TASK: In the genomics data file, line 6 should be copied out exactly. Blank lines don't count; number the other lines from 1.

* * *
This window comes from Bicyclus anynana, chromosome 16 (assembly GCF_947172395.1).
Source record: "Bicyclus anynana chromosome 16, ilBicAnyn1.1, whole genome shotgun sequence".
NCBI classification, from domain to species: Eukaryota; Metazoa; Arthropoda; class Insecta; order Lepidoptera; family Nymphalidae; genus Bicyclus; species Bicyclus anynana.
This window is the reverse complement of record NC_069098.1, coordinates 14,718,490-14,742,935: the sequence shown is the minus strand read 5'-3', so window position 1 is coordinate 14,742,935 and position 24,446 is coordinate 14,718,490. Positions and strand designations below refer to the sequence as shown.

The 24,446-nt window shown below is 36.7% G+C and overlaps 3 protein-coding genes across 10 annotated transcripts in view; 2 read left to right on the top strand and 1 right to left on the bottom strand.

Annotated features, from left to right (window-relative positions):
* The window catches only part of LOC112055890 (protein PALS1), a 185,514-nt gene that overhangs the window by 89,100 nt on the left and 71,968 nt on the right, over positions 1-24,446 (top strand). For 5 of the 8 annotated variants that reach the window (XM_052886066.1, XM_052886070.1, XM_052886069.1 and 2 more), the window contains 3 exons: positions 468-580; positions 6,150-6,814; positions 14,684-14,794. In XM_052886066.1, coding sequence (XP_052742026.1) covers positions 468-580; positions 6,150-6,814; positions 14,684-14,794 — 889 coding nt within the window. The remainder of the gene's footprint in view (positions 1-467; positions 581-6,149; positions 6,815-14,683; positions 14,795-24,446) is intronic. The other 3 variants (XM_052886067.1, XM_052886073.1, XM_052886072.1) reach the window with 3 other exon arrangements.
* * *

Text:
Annotated features, from left to right (window-relative positions):